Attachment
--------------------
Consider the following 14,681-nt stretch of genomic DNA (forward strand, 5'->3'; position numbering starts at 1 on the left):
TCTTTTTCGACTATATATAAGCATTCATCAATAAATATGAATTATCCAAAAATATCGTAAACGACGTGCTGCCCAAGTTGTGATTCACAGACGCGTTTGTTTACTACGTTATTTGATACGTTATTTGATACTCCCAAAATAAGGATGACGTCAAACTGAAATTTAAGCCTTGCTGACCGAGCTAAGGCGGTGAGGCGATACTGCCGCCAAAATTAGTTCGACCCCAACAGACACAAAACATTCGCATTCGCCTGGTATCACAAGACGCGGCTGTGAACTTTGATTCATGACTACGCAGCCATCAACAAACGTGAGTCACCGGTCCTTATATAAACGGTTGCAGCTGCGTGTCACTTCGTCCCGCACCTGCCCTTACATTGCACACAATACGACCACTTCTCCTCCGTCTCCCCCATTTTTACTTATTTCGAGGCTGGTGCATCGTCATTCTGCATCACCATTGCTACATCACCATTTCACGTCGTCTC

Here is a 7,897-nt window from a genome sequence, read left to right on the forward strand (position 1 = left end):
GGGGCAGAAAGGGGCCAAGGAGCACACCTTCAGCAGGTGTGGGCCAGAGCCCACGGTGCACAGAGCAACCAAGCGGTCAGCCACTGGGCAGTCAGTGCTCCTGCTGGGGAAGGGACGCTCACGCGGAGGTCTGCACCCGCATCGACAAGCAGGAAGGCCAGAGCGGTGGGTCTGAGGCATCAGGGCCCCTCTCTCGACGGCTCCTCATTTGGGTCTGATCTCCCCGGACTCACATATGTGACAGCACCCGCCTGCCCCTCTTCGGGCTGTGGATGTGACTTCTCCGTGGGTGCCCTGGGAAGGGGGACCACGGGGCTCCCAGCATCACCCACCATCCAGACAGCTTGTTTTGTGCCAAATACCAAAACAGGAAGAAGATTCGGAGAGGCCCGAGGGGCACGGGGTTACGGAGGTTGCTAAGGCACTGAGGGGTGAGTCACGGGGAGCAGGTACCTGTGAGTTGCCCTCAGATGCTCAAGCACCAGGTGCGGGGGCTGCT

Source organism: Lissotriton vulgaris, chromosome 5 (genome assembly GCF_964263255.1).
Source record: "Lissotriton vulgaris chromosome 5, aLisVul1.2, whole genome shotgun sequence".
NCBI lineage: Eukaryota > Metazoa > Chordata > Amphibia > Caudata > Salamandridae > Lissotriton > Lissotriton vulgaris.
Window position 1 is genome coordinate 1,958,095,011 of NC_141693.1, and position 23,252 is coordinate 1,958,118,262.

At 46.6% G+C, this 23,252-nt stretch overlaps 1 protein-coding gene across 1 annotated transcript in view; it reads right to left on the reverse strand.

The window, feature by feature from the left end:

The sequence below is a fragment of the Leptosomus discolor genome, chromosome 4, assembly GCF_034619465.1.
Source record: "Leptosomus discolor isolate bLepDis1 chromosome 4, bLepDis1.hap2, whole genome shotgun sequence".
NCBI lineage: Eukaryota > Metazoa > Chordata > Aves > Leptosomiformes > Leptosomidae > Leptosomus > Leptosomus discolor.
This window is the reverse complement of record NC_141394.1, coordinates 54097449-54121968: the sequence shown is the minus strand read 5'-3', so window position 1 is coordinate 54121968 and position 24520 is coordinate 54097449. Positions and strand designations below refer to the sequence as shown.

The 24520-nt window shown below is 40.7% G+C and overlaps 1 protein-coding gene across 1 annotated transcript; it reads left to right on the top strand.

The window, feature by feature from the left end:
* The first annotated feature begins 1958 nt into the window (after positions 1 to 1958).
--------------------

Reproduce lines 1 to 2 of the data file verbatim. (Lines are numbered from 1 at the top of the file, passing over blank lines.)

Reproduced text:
Consider the following 14,681-nt stretch of genomic DNA (forward strand, 5'->3'; position numbering starts at 1 on the left):
TCTTTTTCGACTATATATAAGCATTCATCAATAAATATGAATTATCCAAAAATATCGTAAACGACGTGCTGCCCAAGTTGTGATTCACAGACGCGTTTGTTTACTACGTTATTTGATACGTTATTTGATACTCCCAAAATAAGGATGACGTCAAACTGAAATTTAAGCCTTGCTGACCGAGCTAAGGCGGTGAGGCGATACTGCCGCCAAAATTAGTTCGACCCCAACAGACACAAAACATTCGCATTCGCCTGGTATCACAAGACGCGGCTGTGAACTTTGATTCATGACTACGCAGCCATCAACAAACGTGAGTCACCGGTCCTTATATAAACGGTTGCAGCTGCGTGTCACTTCGTCCCGCACCTGCCCTTACATTGCACACAATACGACCACTTCTCCTCCGTCTCCCCCATTTTTACTTATTTCGAGGCTGGTGCATCGTCATTCTGCATCACCATTGCTACATCACCATTTCACGTCGTCTC